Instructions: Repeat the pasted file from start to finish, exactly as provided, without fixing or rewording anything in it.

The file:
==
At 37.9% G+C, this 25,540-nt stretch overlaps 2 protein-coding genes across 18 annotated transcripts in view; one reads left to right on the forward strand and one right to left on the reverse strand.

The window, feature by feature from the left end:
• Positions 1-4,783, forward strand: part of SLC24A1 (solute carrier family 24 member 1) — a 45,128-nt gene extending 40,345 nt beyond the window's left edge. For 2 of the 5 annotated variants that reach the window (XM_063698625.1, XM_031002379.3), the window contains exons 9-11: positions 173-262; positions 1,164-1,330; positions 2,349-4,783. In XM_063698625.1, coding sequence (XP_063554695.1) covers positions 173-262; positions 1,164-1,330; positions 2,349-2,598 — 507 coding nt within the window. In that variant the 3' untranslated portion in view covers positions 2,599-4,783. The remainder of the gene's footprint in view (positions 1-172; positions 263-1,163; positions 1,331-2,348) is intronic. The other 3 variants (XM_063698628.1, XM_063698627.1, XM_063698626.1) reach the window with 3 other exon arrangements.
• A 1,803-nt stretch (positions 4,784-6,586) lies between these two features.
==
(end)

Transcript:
At 37.9% G+C, this 25,540-nt stretch overlaps 2 protein-coding genes across 18 annotated transcripts in view; one reads left to right on the forward strand and one right to left on the reverse strand.

The window, feature by feature from the left end:
• Positions 1-4,783, forward strand: part of SLC24A1 (solute carrier family 24 member 1) — a 45,128-nt gene extending 40,345 nt beyond the window's left edge. For 2 of the 5 annotated variants that reach the window (XM_063698625.1, XM_031002379.3), the window contains exons 9-11: positions 173-262; positions 1,164-1,330; positions 2,349-4,783. In XM_063698625.1, coding sequence (XP_063554695.1) covers positions 173-262; positions 1,164-1,330; positions 2,349-2,598 — 507 coding nt within the window. In that variant the 3' untranslated portion in view covers positions 2,599-4,783. The remainder of the gene's footprint in view (positions 1-172; positions 263-1,163; positions 1,331-2,348) is intronic. The other 3 variants (XM_063698628.1, XM_063698627.1, XM_063698626.1) reach the window with 3 other exon arrangements.
• A 1,803-nt stretch (positions 4,784-6,586) lies between these two features.